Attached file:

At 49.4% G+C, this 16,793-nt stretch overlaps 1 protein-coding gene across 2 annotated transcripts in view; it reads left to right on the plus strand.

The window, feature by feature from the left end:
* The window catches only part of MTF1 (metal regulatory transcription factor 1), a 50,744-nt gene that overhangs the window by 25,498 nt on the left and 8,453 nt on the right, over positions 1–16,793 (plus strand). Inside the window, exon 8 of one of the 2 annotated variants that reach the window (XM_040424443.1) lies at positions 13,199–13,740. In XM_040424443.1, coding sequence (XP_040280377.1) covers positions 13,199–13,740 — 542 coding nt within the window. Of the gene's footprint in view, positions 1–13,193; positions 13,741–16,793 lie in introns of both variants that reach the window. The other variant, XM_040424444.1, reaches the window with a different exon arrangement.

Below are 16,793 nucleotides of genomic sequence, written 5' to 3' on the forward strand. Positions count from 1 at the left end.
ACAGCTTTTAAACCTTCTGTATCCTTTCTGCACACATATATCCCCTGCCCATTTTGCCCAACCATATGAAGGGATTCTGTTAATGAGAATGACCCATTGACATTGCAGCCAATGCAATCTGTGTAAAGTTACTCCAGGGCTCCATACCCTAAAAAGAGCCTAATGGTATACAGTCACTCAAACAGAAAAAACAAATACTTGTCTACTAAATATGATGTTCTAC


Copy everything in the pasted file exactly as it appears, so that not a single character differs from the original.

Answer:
At 49.4% G+C, this 16,793-nt stretch overlaps 1 protein-coding gene across 2 annotated transcripts in view; it reads left to right on the plus strand.

The window, feature by feature from the left end:
* The window catches only part of MTF1 (metal regulatory transcription factor 1), a 50,744-nt gene that overhangs the window by 25,498 nt on the left and 8,453 nt on the right, over positions 1–16,793 (plus strand). Inside the window, exon 8 of one of the 2 annotated variants that reach the window (XM_040424443.1) lies at positions 13,199–13,740. In XM_040424443.1, coding sequence (XP_040280377.1) covers positions 13,199–13,740 — 542 coding nt within the window. Of the gene's footprint in view, positions 1–13,193; positions 13,741–16,793 lie in introns of both variants that reach the window. The other variant, XM_040424444.1, reaches the window with a different exon arrangement.

Below are 16,793 nucleotides of genomic sequence, written 5' to 3' on the forward strand. Positions count from 1 at the left end.
ACAGCTTTTAAACCTTCTGTATCCTTTCTGCACACATATATCCCCTGCCCATTTTGCCCAACCATATGAAGGGATTCTGTTAATGAGAATGACCCATTGACATTGCAGCCAATGCAATCTGTGTAAAGTTACTCCAGGGCTCCATACCCTAAAAAGAGCCTAATGGTATACAGTCACTCAAACAGAAAAAACAAATACTTGTCTACTAAATATGATGTTCTAC